Over thirty filmmakers and panelists from Canada and other countries will participate in the 23rd annual Vancouver Asian Film Festival (VAFF), which promotes and celebrates the diversity and depth of Asian culture and identity in film and media. VAFF takes place Nov. 7–10, 2019 at the Cineplex Odeon International Village.
The longest-running Asian film festival in Canada, VAFF was founded in 1995 by Barbara K. Lee. The festival focuses on current issues faced by immigrants, women, and marginalized individuals. This year’s theme is ‘No Limitasians’, a call to celebrate performers of Asian heritage, to challenge boundaries and expectations, and to create opportunities without waiting for Hollywood to come calling.
The 2019 lineup includes 13 films, three industry panels, three special presentations, and 38 feature-length and short films of all genres in the English language or with English subtitles.
The international premiere of In a New York Minute, directed by Mandy Ximan Li, opens the festival. Starring Amy Chang, Yi Liu, Wu’s Assassin’s Celia Au, VAFF brand ambassador Ludi Lin, and Cheng Pei Pei, the movie follows three female strangers who discover that the solution to their problems lies in a single pregnancy test.
Other film offerings include VAFF Canadian Spotlight film Becoming Labrador, directed by Rohan Fernando, Tamara Segura, and Justin Simms, and VAFF Centrepiece Spotlight Empty by Design, starring The Atom on Crisis on Infinite Earths’ OsricChau, Rhian Ramos, Madeliene Humphries, Chris Pang, and Dante Basco. Becoming Labrador focuses on a group of Filipino workers who move to Labrador in hopes of a better life, while Empty by Design centers around two isolated individuals who return to the Philippines after years of being away and how they help each other find peace and connection to their lost culture.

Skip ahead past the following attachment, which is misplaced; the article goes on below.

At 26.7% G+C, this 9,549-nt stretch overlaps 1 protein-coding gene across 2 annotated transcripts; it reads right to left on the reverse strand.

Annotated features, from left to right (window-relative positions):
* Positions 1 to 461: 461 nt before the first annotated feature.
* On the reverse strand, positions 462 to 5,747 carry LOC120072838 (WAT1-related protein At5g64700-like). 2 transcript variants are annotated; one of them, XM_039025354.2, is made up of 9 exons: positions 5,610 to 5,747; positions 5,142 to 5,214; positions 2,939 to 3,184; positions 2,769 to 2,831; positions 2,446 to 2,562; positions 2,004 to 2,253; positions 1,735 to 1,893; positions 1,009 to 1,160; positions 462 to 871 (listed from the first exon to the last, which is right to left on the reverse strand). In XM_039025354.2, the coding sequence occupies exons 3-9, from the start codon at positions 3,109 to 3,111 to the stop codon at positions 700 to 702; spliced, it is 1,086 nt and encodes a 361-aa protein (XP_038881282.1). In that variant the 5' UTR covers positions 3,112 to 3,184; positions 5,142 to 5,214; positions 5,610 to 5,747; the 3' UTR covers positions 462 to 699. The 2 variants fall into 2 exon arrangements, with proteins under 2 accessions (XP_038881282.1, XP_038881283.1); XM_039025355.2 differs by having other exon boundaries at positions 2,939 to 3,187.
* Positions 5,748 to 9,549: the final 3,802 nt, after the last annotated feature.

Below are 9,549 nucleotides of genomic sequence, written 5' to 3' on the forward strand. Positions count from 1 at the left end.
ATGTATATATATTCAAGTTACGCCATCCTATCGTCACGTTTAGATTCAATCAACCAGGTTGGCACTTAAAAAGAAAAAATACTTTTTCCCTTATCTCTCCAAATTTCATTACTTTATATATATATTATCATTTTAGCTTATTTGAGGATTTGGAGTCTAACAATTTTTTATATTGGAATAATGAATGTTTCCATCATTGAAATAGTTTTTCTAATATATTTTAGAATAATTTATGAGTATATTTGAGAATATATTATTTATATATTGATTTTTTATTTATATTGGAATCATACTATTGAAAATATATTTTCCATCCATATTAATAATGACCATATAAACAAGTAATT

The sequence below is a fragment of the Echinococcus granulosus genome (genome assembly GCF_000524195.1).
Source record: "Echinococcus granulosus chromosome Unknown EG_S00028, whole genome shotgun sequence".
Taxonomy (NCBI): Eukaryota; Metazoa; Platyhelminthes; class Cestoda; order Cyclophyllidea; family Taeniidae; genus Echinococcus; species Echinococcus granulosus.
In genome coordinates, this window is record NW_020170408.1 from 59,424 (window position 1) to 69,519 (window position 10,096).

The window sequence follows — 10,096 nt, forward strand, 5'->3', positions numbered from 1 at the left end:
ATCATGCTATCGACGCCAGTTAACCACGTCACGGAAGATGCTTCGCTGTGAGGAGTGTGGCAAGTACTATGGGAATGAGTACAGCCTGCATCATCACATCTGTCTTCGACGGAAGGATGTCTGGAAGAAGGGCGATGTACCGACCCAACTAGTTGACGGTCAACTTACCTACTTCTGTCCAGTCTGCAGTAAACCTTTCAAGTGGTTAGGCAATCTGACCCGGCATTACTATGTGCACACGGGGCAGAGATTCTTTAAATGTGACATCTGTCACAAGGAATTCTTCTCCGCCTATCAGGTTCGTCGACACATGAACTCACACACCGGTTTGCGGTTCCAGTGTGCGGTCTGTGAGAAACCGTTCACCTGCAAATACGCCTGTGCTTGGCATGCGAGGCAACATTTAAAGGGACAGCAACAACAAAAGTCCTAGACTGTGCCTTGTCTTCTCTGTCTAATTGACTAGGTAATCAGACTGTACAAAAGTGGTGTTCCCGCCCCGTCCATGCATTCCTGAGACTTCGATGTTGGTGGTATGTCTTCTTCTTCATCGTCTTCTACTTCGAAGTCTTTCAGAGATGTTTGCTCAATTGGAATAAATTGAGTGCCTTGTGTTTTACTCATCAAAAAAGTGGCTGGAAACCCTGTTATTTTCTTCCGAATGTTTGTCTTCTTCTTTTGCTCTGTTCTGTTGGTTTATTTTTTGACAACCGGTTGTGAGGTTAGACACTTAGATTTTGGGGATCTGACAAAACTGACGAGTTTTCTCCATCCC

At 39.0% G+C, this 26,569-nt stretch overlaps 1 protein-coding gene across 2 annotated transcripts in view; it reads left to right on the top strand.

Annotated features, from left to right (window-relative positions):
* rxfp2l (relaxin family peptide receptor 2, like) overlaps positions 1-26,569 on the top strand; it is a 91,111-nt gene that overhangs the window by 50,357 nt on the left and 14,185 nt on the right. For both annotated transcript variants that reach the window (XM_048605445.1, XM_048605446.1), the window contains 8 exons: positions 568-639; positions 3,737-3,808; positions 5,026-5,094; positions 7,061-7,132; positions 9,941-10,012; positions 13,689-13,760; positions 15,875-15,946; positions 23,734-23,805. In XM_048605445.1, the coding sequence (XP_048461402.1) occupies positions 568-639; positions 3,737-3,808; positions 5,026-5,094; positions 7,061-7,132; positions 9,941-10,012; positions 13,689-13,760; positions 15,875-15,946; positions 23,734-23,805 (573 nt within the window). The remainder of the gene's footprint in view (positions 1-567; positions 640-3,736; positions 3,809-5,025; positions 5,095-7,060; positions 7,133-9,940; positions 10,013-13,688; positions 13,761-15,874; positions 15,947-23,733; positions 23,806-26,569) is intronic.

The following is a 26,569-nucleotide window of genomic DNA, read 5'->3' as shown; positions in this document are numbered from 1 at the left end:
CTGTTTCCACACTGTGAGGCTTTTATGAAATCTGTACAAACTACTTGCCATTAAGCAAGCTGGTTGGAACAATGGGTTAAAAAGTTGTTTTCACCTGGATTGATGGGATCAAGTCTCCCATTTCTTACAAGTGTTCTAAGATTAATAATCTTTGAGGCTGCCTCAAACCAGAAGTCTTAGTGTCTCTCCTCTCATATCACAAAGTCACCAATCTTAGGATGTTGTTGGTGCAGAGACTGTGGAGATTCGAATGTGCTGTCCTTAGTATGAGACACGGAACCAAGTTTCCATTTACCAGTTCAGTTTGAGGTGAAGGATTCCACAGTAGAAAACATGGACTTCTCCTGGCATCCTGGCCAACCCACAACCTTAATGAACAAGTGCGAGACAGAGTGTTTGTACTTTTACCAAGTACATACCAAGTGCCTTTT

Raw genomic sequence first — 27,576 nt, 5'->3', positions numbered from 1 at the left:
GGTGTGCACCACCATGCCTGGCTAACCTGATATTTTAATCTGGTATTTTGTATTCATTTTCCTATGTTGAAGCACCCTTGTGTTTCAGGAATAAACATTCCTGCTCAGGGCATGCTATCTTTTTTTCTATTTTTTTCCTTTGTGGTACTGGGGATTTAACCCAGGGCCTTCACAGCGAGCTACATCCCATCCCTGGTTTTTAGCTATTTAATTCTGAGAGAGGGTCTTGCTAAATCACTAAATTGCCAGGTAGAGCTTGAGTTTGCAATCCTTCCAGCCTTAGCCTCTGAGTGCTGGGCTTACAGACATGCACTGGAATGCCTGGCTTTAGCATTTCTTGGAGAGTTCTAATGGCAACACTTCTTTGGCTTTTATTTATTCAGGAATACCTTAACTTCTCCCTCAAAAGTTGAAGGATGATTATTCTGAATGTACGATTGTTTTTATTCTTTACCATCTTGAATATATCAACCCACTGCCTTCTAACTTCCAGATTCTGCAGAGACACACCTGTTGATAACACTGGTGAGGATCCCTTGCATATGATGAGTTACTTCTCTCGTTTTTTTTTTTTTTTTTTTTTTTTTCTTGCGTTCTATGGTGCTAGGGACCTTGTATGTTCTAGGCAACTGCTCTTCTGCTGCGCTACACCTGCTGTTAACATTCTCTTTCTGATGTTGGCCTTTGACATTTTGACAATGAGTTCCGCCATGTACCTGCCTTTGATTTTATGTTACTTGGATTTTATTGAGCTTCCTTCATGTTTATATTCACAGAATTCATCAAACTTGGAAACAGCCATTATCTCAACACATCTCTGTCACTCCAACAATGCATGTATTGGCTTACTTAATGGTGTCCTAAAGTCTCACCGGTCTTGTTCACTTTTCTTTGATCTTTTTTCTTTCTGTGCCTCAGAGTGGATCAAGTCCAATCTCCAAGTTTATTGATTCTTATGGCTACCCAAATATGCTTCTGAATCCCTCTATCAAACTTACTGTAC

VAFF will also include a documentary features series, a narrative features series, an international shorts program, and two Canadian shorts programs. The closing night presentation will feature the international premiere of Yellow Rose, directed by Diane Paragas, about a Filipino girl named Rose who wants to pursue her country music dreams but has her world shattered when her mom gets picked up by US Immigration and Customs Enforcement.
Asian filmmakers come together
“Having lived away for 20 years, when I returned, I could see and feel a difference in Vancouver where Asians now have an equal say and the confidence to call this home as much as everyone else,” says Lee. “This change came only thanks to organizations like VAFF that have been pushing for the right representation and narrative of what the Canadian social fabric should look like all these years. This new sense of belonging made me want to join the organization to help it grow to enable more people to feel the same way.”
Lee finds that the hard work done by a team of dedicated volunteers to bring the community together is a rewarding experience. “[It’s] helping Asian filmmakers to more powerfully and authentically express themselves through film and showcase their work to the larger community,” she says. “It is so much fun seeing filmmakers proudly share their work and interact with audiences, putting on events that bring the industry out networking and sharing ideas that help strengthen and enrich the local filmmaking community.”
For more information, please visit www.vaff.org.